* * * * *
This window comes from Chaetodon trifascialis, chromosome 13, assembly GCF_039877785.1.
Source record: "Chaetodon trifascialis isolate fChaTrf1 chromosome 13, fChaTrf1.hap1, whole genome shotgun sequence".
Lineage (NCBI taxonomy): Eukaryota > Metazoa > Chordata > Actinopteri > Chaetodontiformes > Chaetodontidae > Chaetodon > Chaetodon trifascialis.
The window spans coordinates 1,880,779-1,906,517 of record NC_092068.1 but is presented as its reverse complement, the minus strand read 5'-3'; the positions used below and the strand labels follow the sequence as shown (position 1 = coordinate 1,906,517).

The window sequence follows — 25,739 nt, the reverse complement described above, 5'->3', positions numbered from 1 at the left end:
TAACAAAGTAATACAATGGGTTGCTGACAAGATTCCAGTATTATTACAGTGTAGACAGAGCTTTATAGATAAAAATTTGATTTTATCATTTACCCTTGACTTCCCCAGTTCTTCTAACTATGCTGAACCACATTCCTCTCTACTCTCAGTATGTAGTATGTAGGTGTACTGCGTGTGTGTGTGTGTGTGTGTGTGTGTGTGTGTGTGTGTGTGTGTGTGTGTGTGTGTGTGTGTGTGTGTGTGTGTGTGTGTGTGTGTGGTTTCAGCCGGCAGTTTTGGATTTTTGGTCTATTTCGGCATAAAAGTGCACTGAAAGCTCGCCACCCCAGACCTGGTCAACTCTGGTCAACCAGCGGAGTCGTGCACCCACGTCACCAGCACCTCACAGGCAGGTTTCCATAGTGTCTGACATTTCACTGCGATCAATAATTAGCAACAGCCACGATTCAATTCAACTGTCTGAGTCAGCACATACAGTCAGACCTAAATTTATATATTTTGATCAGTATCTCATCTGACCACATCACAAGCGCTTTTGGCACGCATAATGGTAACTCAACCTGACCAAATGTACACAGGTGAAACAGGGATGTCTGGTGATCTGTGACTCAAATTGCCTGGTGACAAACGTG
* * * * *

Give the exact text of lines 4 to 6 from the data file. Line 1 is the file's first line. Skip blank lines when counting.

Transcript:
The window spans coordinates 1,880,779-1,906,517 of record NC_092068.1 but is presented as its reverse complement, the minus strand read 5'-3'; the positions used below and the strand labels follow the sequence as shown (position 1 = coordinate 1,906,517).

The window sequence follows — 25,739 nt, the reverse complement described above, 5'->3', positions numbered from 1 at the left end:
TAACAAAGTAATACAATGGGTTGCTGACAAGATTCCAGTATTATTACAGTGTAGACAGAGCTTTATAGATAAAAATTTGATTTTATCATTTACCCTTGACTTCCCCAGTTCTTCTAACTATGCTGAACCACATTCCTCTCTACTCTCAGTATGTAGTATGTAGGTGTACTGCGTGTGTGTGTGTGTGTGTGTGTGTGTGTGTGTGTGTGTGTGTGTGTGTGTGTGTGTGTGTGTGTGTGTGTGTGTGTGTGTGTGTGTGGTTTCAGCCGGCAGTTTTGGATTTTTGGTCTATTTCGGCATAAAAGTGCACTGAAAGCTCGCCACCCCAGACCTGGTCAACTCTGGTCAACCAGCGGAGTCGTGCACCCACGTCACCAGCACCTCACAGGCAGGTTTCCATAGTGTCTGACATTTCACTGCGATCAATAATTAGCAACAGCCACGATTCAATTCAACTGTCTGAGTCAGCACATACAGTCAGACCTAAATTTATATATTTTGATCAGTATCTCATCTGACCACATCACAAGCGCTTTTGGCACGCATAATGGTAACTCAACCTGACCAAATGTACACAGGTGAAACAGGGATGTCTGGTGATCTGTGACTCAAATTGCCTGGTGACAAACGTG